Table 3 presents the results of fitting the data included (sites 1, 2 and 3) and not included in the model (site 4) to Eq. 1. The fit of the model to individual plants 1 and 2 was similar but coefficients of determination were lower than that from the pooled data of sites 1, 2 and 3. The best fit was obtained for B. cordata during the wet season and the poorest for S. praecox in the dry season. The relatively poor fit of the model to S. praecox can be attributed to the fact that leaf function is probably different in the dry season from that in the wet season.
Table 3.

Multiplicative model comparison of pooled data of three sites and for the data set of two individuals of each species from site 4 not included in the model for B. cordata (1), D. viscosa (2) and S. praecox (3). RMS Root mean square error, r2 the coefficient of determination, n the sample size

Species

Dry season

Wet season

Annual

         

r2

RMS

n

r2

RMS

n

r2

RMS

n

         

Three sites pooled data

         

  1

0.82

0.088

170

0.83

0.085

199

0.79

0.098

369

         

  2

0.83

0.090

195

0.85

0.076

192

0.78

0.072

387

         

  3

0.79

0.072

95

0.84

0.079

175

0.72

0.100

270

         

Individual 1

         

  1

0.76

0.105

45

0.79

0.098

55

0.65

0.120

100

         

  2

0.70

0.097

43

0.75

0.085

52

0.55

0.135

95

         

  3

0.65

0.125

35

0.71

0.110

58

0.52

0.210

93

         

Individual 2

         

  1

0.75

0.098

45

0.78

0.105

58

0.63

0.125

103

         

  2

0.72

0.084

48

0.75

0.110

65

0.52

0.145

113

         

  3

0.60

0.220

32

0.67

0.105

67

0.52

0.205

99

         

Discussion

Previous studies of the effect of microenvironmental and physiological variables on stomatal conductance have shown that there is a considerable diversity of responses of gs to different microclimatic and physiological factors (Q, Ta, VPD and Ψ) (Fanjul and Barradas 1985; Roberts et al. 1990; Pitman 1996; Meinzer et al. 1997a; Comstock and Mencuccini 1998). Although there are no stomatal conductance data reported for plant communities growing on a lava substratum, the data collected in the Pedregal for B. cordata, D. viscosa and S. praecox showed that measured values of gsMAX were similar to those observed in Buddleia asiatica and Dubautia scabra in a cinder substratum at Hawaii Volcanoes National Park (Matson 1990) and slightly higher in both seasons than those reported by Fanjul and Barradas (1985) in Coccoloba liebmannii and Jacquinia pungens, two tropical deciduous species. Values of gsMAX during the wet season in the three species were slightly lower than those observed in humid tropical forests (Körner 1995; Pitman 1996), but much higher than those presented for Simmondsia chinenses and Encelia asperifolia in the desert of central Baja California (Nilsen et al. 1990). However, values of gsMAX for the three species studied in the dry season were very similar to those of species native to the desert of Central Baja California. Therefore data obtained for B. cordata, D. viscosa and S. praecox are in reasonable agreement with other results obtained in different plant communities.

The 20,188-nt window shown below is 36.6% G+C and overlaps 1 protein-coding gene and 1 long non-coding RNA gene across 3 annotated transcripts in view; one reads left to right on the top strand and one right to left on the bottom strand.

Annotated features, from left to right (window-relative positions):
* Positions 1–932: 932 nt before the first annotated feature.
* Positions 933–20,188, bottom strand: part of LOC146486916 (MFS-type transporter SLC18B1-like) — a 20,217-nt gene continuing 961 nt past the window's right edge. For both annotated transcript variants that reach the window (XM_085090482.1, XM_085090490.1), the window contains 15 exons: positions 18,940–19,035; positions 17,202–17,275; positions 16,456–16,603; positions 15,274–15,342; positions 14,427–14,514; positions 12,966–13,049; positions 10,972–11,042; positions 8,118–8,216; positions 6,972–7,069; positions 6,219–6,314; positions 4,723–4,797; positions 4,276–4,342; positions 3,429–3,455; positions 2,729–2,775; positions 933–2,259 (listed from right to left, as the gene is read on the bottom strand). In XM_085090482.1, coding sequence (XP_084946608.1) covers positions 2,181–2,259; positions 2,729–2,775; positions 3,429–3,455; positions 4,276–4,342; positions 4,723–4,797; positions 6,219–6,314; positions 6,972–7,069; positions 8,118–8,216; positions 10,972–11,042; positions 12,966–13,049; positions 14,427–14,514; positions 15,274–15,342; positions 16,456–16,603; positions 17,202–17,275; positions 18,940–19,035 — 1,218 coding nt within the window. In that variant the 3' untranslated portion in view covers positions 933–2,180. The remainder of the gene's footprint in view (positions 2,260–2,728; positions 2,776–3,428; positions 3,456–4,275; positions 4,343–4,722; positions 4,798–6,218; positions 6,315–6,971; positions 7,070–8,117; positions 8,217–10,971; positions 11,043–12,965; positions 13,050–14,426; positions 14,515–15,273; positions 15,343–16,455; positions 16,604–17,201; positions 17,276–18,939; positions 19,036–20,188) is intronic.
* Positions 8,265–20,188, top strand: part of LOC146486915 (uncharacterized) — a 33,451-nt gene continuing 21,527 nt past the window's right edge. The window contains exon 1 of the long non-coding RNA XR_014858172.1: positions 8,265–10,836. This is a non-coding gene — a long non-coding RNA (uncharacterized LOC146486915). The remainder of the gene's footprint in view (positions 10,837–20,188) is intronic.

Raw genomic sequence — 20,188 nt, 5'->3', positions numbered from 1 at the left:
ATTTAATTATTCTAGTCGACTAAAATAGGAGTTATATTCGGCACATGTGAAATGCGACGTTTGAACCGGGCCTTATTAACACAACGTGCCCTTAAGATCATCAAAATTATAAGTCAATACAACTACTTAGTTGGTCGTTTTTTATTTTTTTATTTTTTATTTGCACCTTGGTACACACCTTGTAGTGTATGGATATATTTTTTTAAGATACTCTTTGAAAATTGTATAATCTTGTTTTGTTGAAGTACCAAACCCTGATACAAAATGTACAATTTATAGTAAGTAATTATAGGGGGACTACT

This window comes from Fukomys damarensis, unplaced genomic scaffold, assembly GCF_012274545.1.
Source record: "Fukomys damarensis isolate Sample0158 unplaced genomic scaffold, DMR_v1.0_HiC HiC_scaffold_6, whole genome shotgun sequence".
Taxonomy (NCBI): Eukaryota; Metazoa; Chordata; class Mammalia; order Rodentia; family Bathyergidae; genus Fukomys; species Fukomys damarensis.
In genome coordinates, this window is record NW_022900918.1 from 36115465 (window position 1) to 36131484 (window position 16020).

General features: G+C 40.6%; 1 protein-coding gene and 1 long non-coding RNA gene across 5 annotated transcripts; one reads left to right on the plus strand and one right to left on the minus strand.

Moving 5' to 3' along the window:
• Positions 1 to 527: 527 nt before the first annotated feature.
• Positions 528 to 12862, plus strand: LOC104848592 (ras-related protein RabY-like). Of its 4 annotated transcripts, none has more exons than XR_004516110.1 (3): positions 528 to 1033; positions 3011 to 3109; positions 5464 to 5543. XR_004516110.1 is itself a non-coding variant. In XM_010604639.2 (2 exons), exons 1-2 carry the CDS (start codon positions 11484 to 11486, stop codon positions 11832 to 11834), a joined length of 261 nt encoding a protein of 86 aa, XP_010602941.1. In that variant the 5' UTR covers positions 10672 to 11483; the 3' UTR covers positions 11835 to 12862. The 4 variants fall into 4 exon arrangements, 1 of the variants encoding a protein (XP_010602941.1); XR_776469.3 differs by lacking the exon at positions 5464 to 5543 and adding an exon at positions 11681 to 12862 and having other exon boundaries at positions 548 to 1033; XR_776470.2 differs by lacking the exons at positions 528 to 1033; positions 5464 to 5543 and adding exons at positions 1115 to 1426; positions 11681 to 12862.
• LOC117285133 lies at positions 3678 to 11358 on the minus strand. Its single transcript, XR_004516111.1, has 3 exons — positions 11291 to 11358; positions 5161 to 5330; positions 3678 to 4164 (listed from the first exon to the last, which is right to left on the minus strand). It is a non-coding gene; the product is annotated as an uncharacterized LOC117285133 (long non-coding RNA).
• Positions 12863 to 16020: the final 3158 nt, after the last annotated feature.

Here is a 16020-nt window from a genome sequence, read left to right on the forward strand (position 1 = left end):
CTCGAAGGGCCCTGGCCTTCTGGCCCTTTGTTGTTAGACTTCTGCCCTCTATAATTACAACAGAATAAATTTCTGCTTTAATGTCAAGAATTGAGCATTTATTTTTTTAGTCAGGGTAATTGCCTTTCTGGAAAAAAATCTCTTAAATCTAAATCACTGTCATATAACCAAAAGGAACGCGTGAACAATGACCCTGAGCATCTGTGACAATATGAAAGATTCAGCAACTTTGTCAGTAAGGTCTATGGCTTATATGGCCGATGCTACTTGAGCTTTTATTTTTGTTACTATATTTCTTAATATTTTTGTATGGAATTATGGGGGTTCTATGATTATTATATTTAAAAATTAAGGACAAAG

The drastic change of stomatal conductance observed from the dry to the wet season indicates that the control of water loss becomes more efficient as water stress increases in the species studied. Furthermore, the relative stomatal closure showed by B. cordata and D. viscosa in the afternoon is a typical mechanism to avoid dehydration when evaporative demand is high (Fanjul and Barradas 1985). The decrease in stomatal conductance has been attributed to a decrease in Ψ (Beadle et al. 1978; Schulze and Hall 1982; Kramer 1988; Comstock and Mencuccini 1998), to increasing VPD and Ta (Schulze and Hall 1982; Schulze 1986; Maroco et al. 1997; Meinzer et al. 1997a) or to a combination of these factors. However, stomatal conductances of B. cordata and D. viscosa were not affected by Ψ during the dry or wet season. Nevertheless, the effect of Ψ on gs was significant when these variables were analysed for the whole period of measurements. This response was probably due to the low variability of Ψ in either the dry or wet season, but, when data for the two seasons were combined, the variation of Ψ was sufficient to explain the variation of gs.

During the wet and dry seasons stomatal conductance in the three species was highly correlated to VPD and Ta but not to Ψ. This suggests that the control of stomatal opening is mainly a function of the atmospheric evaporative demand rather than a response to the plant water status (Meinzer 2002). Therefore it appears, for these species, that VPD is a more important factor than Ψ in controlling stomatal conductance. In B. cordata stomatal conductance was less affected by VPD than in D. viscosa and S. praecox in the wet season, but the opposite occurred during the dry season. This apparently greater sensitivity to VPD may be a useful adaptation to low ambient humidities encountered in the dry season. Nonetheless, stomatal responses to VPD have been analysed by subjecting plants to a series of steps of 1–2 h duration with increasing VPD (Bunce 1985; Aphalo and Jarvis 1991; Franks et al. 1997), with an observed reduction of gs at each step, but Monteith (1995) showed that the effects of changing VPD accounted for changes in transpiration rate.